CHLRP - Submission to the Conference on the Referendum on Housing.

May 10 2022 Posted: 07:29 IST


Centre for Housing Law, Rights and Policy (CHRP) NUI Galway Submission on Referendum of Housing.

Professor Padraic Kenna, NUI Galway.

There is a significant popular movement for inserting a right to housing into the Irish Constitution, and significant work has been carried out by civil society organisations to prepare a suitable wording.

One of the key questions on a constitutional right to housing is whether and how it would be enforced by courts – the question of justiciability. Would the courts order a State body to provide housing to any person who invoked the constitutional right? While there has been much written on this question internationally, especially in relation to South Africa – which has had such a rights for more than 20 years, it is important to recognise the particular role of courts in Ireland under the Irish Constitution -Bunreacht na hEireann. 

This Submission from Professor Padraic Kenna at NUI Galway to the Commission on Housing examined significant Irish housing cases where constitutional rights were invoked by people seeking basic housing services.  Since there is no explicit right to housing in the Constitution Irish courts have relied exclusively on a natural law rights interpretation of Article 40.3.2 on the unenumerated right to bodily integrity (established in Ryan v Attorney General in 1965). However, even while recognising the existence of this constitutional right, in the O’ Reilly v Limerick Corporation case (and later cases) judgments have reiterated the principle of separation of powers which precludes courts from adjudicating on the redistribution and allocation of common goods (taxation) and common burdens (regulation). These are seen solely as functions of the Government, Ministers and State bodies. 

A constitutional right to housing would be a valuable step forward from the reliance on natural law unenumerated rights based on a case in 1965. It could move judicial oversight to a more structured, contemporary and internationally accepted standard of housing rights protection. This could encompass not just rights of access to housing for homeless people, but also address issues of affordability, sustainability, community safety.  At the same, time it could preserve the highly prized independence of the Irish judiciary from the political branch (allowing elected governments sufficient legal space to decide on the overall level of resources to be made available for public benefit), respect for separation of powers, and non-interference in public bodies allocation of resources to individual applicants.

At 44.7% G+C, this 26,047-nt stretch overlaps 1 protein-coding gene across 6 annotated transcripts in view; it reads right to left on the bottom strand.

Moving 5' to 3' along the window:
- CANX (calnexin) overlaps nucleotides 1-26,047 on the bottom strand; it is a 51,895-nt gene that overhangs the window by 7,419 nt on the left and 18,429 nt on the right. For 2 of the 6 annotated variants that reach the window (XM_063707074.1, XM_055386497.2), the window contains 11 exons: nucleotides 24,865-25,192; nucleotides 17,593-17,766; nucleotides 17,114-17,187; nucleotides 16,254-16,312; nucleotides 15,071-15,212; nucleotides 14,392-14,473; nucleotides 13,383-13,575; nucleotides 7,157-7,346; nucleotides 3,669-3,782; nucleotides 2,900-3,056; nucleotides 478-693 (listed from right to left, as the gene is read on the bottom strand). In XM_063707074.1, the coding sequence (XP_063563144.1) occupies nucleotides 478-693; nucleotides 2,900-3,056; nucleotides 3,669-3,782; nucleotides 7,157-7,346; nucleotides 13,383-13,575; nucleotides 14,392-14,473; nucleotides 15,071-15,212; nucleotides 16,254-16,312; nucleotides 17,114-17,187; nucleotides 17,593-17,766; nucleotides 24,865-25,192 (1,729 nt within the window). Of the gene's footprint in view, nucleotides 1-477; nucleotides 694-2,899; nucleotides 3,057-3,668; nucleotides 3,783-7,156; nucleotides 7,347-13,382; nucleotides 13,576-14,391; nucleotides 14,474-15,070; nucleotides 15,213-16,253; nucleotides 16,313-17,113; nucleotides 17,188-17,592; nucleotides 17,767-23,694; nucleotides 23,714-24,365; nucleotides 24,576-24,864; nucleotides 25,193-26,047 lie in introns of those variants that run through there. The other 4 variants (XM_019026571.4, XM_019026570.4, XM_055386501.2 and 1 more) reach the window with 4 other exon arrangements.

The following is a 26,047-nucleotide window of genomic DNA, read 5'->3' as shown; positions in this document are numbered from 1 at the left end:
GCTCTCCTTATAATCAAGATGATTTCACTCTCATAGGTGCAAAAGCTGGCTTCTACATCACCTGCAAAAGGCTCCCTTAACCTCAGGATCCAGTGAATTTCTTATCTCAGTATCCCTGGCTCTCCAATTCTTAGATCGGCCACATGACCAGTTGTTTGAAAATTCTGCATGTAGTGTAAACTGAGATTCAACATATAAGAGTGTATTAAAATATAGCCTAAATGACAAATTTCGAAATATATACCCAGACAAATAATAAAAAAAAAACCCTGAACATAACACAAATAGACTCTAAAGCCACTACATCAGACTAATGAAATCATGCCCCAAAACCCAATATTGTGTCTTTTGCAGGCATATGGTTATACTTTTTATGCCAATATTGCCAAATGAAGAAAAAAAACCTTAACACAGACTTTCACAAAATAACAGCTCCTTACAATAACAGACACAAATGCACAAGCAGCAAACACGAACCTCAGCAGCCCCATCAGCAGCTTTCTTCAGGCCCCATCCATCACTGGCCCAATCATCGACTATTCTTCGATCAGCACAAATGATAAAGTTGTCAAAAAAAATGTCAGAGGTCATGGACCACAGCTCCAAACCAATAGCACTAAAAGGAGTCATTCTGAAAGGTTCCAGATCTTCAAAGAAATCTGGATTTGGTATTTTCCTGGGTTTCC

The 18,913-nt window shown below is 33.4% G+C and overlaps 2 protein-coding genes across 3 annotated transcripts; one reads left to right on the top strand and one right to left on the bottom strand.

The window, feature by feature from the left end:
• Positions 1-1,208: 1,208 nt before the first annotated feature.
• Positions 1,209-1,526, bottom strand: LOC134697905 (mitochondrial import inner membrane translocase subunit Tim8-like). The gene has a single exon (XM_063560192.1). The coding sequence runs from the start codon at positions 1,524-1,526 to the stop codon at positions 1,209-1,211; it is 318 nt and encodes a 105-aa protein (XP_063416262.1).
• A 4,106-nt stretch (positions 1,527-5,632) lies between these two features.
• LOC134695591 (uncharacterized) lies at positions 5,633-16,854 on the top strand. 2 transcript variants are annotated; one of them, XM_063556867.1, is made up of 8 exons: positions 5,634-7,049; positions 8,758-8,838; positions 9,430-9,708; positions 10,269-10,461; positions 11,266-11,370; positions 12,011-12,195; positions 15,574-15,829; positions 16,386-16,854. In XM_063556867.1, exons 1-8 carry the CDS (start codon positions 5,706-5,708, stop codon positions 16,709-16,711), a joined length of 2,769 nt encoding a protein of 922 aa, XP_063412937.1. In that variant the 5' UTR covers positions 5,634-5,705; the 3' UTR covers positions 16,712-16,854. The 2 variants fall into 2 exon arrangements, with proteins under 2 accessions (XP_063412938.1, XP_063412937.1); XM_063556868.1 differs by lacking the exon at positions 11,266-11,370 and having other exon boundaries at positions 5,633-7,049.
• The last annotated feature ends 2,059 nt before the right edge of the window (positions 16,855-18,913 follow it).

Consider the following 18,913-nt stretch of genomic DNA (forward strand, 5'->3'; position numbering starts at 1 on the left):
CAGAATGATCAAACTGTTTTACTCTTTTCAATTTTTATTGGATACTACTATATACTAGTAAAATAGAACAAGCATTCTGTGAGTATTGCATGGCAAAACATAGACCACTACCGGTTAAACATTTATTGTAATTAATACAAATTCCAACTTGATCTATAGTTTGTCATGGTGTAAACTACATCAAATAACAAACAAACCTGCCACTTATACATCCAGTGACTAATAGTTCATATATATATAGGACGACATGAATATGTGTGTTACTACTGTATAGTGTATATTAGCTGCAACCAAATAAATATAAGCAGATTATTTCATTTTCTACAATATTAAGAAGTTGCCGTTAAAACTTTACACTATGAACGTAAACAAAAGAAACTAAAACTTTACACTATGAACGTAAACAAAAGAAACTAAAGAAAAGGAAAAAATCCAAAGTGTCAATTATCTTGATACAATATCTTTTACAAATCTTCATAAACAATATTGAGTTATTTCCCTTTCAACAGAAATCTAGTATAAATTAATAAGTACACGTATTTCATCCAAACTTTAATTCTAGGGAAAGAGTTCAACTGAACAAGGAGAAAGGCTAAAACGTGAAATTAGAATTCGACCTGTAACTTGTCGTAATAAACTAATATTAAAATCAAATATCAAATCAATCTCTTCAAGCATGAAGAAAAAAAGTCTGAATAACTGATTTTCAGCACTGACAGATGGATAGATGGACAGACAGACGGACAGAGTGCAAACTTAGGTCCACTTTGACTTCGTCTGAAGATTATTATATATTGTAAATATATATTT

Clearly, any Irish constitutional right to housing would not undermine or contradict already accepted Irish State human rights obligations under the UN, Council of Europe and European Union Treaties, and a harmonious interpretation is assumed. Irish courts could draw on human rights jurisprudence on respecting, protecting and fulfilling the right, declaring the content of the minimum core obligations, in their interpretation of existing housing legislation – which, in any case, already involves extensive State housing provision and support, possibly meeting the requirements of the minimum core obligations of the UN Covenant (with some gaps in provision for particular groups). In addressing the concept of progressive realization of a right which is exceptionally complex and expensive to implement, Irish courts could draw on Council of Europe jurisprudence on how the State should take steps to implement it within a reasonable time, with measurable progress and making maximum use of resources. 

The Submission also explores some recent research on housing and home generally, international housing rights jurisprudence, potential costs of implementing a constitutional right to housing in Ireland, and contemporary distributive justice issues. One key question is what would a right to housing cost? It is important to point out that the overall objective of Irish housing policy is that every citizen in the State should have access to good quality homes: to purchase or rent at an affordable price; built to a high standard and in the right place; offering a high quality of life (Housing for All 2021). Between 2001 and 2020 some €29bn. was spent on this objective, a further €12bn. is committed in Housing for All  by 2030. A recent Parliamentary Budget Office Report calculates that the total cost of meeting all existing housing need would be approximately €29bn. In this context, a constitutional right to housing would build on the existing and extensive legislative and resource commitments of the State, and consequently, the anticipated costs of implementing a constitutional right to housing are no longer a mystery.

The Submission concludes that shifting the constitutional basis of housing from “unenumerated rights” and “bodily integrity,” to a specific Article approved in a referendum, linked to modern international jurisprudence, would signify a major and historical step, while at the same time preserving the common law tradition, and separation of powers doctrine.

CHLRP submission to the housing commissions